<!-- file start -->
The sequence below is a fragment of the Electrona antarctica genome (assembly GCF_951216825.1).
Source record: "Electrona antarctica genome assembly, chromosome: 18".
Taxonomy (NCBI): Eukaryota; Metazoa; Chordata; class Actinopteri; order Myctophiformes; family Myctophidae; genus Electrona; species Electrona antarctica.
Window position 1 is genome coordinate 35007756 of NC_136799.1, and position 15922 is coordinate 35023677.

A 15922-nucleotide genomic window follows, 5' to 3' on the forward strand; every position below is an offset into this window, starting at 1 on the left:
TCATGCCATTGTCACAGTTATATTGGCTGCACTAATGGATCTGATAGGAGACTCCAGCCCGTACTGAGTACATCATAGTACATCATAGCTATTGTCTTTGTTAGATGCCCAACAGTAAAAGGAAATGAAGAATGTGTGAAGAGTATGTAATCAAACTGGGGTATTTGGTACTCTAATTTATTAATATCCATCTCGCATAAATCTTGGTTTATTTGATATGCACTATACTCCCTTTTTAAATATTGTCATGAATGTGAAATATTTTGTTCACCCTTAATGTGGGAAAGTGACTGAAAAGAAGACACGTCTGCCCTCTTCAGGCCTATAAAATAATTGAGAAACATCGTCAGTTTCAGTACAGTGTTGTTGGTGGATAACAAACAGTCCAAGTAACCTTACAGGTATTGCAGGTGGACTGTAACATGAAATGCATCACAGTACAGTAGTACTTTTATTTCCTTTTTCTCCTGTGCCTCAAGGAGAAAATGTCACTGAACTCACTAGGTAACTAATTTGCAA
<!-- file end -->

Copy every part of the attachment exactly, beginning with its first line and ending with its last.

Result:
The sequence below is a fragment of the Electrona antarctica genome (assembly GCF_951216825.1).
Source record: "Electrona antarctica genome assembly, chromosome: 18".
Taxonomy (NCBI): Eukaryota; Metazoa; Chordata; class Actinopteri; order Myctophiformes; family Myctophidae; genus Electrona; species Electrona antarctica.
Window position 1 is genome coordinate 35007756 of NC_136799.1, and position 15922 is coordinate 35023677.

A 15922-nucleotide genomic window follows, 5' to 3' on the forward strand; every position below is an offset into this window, starting at 1 on the left:
TCATGCCATTGTCACAGTTATATTGGCTGCACTAATGGATCTGATAGGAGACTCCAGCCCGTACTGAGTACATCATAGTACATCATAGCTATTGTCTTTGTTAGATGCCCAACAGTAAAAGGAAATGAAGAATGTGTGAAGAGTATGTAATCAAACTGGGGTATTTGGTACTCTAATTTATTAATATCCATCTCGCATAAATCTTGGTTTATTTGATATGCACTATACTCCCTTTTTAAATATTGTCATGAATGTGAAATATTTTGTTCACCCTTAATGTGGGAAAGTGACTGAAAAGAAGACACGTCTGCCCTCTTCAGGCCTATAAAATAATTGAGAAACATCGTCAGTTTCAGTACAGTGTTGTTGGTGGATAACAAACAGTCCAAGTAACCTTACAGGTATTGCAGGTGGACTGTAACATGAAATGCATCACAGTACAGTAGTACTTTTATTTCCTTTTTCTCCTGTGCCTCAAGGAGAAAATGTCACTGAACTCACTAGGTAACTAATTTGCAA